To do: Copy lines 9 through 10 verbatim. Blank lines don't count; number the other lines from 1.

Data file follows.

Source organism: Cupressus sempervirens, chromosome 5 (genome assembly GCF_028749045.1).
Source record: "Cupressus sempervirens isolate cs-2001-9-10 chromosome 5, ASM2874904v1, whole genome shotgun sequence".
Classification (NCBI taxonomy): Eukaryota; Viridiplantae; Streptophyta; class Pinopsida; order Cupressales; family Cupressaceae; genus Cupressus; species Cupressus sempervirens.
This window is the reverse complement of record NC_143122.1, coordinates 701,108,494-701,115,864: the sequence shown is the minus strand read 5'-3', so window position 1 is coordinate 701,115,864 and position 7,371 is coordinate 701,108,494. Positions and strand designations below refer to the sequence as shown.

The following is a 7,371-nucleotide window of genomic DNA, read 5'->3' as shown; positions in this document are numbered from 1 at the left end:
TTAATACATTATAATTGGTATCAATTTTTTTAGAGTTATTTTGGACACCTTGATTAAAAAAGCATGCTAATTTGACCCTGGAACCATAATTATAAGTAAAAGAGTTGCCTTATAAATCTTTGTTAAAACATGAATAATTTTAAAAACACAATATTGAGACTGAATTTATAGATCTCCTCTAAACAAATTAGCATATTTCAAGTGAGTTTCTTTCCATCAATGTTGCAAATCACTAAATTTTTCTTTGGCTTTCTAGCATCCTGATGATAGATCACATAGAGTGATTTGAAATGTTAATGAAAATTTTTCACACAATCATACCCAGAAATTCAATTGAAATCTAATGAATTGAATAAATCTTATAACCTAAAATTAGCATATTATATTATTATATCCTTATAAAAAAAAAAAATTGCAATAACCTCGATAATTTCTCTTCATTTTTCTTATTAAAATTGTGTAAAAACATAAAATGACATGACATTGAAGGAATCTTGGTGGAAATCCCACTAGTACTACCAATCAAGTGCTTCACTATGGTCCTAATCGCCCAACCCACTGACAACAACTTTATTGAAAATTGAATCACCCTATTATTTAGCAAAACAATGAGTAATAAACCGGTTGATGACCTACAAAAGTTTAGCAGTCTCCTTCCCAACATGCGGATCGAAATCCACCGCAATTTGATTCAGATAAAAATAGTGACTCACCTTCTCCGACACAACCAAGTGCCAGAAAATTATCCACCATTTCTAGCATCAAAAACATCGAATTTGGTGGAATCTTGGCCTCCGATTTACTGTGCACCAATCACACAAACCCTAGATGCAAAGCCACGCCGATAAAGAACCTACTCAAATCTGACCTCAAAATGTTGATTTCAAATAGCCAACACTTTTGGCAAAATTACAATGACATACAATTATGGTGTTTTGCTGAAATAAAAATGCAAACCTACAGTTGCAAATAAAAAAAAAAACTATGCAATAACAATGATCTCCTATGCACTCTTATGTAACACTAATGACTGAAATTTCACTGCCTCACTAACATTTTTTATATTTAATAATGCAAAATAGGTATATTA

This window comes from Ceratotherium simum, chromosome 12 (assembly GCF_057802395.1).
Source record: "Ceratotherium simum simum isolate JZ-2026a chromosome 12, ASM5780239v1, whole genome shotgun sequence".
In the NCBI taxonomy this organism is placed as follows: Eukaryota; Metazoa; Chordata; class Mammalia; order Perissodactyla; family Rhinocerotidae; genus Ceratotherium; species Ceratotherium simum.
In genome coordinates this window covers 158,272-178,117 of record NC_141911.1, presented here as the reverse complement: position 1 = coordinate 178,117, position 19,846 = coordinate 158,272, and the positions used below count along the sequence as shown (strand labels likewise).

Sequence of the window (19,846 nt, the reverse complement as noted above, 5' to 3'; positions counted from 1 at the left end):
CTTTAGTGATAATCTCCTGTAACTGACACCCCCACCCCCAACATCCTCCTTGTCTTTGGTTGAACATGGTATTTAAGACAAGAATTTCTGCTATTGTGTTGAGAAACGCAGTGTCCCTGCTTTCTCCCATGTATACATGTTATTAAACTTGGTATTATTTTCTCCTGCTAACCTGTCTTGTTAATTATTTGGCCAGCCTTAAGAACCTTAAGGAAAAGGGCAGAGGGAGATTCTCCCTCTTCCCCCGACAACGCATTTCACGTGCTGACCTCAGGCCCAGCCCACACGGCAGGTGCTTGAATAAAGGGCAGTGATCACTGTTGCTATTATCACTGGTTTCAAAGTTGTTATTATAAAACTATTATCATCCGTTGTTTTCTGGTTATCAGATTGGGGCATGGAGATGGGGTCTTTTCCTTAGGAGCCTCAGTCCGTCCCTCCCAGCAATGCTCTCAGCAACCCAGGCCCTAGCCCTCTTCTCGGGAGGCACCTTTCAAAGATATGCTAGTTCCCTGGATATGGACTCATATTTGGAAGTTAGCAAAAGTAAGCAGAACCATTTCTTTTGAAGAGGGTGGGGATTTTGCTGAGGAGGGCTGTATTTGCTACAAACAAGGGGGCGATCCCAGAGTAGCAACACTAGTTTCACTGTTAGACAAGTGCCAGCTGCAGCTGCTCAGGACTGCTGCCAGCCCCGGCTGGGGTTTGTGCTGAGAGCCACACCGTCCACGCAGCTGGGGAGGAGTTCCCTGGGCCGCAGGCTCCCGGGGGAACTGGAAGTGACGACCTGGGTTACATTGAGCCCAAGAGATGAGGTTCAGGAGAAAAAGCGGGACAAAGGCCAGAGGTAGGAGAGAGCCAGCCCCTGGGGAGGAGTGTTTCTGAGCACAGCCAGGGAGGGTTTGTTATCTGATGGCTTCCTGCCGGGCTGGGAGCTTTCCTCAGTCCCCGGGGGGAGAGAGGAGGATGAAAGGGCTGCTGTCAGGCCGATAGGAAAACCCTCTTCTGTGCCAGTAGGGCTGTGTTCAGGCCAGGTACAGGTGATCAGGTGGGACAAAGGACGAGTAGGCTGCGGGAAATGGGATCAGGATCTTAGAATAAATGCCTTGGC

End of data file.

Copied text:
In the NCBI taxonomy this organism is placed as follows: Eukaryota; Metazoa; Chordata; class Mammalia; order Perissodactyla; family Rhinocerotidae; genus Ceratotherium; species Ceratotherium simum.
In genome coordinates this window covers 158,272-178,117 of record NC_141911.1, presented here as the reverse complement: position 1 = coordinate 178,117, position 19,846 = coordinate 158,272, and the positions used below count along the sequence as shown (strand labels likewise).